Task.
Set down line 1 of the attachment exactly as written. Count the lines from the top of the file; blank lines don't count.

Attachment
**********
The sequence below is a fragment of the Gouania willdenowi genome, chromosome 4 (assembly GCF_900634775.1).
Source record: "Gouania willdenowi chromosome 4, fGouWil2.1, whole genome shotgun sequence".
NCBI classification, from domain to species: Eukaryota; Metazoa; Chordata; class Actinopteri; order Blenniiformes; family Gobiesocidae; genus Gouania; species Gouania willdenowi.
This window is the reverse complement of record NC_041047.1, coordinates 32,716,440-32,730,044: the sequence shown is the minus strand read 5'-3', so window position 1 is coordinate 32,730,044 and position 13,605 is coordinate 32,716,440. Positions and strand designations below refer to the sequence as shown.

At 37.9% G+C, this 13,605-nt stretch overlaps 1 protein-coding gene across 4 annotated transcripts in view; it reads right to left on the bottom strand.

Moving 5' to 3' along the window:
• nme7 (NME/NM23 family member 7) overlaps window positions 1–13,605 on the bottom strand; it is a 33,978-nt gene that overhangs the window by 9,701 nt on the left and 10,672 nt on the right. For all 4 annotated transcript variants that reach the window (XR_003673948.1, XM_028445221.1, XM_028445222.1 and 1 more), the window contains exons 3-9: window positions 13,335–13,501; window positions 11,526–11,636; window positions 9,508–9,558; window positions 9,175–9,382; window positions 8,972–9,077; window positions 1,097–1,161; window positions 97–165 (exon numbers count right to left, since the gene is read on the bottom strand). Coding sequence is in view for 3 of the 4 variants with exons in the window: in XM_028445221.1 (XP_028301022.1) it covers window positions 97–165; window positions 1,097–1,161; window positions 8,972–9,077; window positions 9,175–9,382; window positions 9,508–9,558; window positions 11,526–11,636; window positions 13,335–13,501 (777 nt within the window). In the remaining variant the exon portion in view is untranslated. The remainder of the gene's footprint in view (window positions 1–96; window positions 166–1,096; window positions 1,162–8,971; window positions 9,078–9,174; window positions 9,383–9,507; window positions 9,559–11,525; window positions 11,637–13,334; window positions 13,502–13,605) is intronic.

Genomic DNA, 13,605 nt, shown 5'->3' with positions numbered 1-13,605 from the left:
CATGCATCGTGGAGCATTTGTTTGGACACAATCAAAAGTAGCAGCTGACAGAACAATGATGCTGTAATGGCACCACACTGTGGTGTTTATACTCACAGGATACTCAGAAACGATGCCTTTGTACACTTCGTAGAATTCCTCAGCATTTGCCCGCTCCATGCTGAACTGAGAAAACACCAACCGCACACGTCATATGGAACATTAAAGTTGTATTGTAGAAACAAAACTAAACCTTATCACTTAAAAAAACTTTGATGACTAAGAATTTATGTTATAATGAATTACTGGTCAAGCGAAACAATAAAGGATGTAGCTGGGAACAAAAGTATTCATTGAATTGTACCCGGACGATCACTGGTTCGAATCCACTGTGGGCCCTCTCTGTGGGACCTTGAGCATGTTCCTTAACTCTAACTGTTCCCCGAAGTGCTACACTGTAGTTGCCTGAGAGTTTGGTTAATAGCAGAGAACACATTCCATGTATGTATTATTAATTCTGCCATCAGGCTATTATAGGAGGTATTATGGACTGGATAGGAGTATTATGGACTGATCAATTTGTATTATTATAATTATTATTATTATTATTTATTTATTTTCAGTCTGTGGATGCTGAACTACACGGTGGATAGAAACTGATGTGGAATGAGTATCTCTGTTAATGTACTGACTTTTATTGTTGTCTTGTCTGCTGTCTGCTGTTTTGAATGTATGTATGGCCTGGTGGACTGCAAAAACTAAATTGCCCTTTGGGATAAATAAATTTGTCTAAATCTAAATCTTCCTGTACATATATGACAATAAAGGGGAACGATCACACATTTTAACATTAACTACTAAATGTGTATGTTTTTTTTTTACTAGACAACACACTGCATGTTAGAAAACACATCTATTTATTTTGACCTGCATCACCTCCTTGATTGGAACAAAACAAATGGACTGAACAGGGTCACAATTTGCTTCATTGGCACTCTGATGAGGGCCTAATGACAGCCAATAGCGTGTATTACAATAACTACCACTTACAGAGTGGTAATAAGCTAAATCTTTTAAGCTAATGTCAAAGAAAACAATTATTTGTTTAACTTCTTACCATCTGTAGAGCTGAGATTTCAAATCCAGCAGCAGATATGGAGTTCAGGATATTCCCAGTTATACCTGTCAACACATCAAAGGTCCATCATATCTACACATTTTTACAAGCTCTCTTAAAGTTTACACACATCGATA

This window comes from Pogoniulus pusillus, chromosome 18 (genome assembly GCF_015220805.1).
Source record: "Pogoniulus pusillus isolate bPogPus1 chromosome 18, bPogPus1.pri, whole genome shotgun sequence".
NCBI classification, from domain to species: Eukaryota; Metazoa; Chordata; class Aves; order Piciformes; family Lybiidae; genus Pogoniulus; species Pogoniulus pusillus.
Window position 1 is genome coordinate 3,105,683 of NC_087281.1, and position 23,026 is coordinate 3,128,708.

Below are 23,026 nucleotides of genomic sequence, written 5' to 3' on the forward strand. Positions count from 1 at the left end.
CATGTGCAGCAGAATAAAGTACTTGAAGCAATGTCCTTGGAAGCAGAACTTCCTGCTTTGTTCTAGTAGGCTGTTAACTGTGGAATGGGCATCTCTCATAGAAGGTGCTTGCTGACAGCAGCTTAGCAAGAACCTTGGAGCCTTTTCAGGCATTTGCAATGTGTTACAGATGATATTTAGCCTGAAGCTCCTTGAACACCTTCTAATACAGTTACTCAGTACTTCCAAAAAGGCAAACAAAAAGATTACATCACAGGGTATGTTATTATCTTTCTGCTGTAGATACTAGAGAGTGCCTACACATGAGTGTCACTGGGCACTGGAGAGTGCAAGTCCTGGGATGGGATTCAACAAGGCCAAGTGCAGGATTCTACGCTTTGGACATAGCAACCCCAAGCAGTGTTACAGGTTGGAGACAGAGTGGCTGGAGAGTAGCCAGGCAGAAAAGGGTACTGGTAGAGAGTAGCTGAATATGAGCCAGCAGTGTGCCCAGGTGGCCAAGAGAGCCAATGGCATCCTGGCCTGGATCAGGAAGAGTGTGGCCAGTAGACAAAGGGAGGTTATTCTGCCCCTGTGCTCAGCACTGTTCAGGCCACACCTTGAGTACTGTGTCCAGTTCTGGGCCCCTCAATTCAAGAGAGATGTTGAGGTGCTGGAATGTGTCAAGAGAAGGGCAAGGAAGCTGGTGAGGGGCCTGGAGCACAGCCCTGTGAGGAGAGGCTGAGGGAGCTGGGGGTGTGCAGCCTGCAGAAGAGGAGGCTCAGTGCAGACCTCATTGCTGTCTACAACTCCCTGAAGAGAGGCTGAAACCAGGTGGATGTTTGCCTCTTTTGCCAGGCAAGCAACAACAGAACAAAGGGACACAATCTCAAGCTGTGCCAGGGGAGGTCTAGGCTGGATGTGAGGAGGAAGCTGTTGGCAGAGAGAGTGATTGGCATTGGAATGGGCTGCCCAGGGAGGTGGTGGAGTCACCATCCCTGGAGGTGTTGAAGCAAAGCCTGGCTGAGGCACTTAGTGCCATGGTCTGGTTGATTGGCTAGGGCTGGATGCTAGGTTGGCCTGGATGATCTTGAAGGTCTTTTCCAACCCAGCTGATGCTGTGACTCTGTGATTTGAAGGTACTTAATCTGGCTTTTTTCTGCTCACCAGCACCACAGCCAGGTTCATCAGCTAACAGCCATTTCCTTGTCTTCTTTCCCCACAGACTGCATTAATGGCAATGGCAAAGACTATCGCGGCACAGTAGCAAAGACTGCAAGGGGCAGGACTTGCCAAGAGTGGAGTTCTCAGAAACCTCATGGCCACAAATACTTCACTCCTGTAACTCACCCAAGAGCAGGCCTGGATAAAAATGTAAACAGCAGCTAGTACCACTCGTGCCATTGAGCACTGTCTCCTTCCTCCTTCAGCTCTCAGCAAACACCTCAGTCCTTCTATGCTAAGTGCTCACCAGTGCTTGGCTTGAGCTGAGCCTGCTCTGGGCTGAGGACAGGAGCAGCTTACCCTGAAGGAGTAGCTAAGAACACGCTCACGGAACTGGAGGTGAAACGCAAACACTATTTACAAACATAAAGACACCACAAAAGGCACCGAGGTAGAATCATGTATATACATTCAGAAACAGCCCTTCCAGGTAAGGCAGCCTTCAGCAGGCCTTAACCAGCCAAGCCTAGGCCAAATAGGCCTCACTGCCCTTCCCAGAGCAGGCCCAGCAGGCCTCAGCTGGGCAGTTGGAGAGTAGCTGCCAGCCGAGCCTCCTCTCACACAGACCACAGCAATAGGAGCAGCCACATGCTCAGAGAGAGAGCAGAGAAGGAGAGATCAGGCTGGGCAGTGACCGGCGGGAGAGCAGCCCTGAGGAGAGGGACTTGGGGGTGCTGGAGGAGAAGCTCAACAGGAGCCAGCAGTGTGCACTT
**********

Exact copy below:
The sequence below is a fragment of the Gouania willdenowi genome, chromosome 4 (assembly GCF_900634775.1).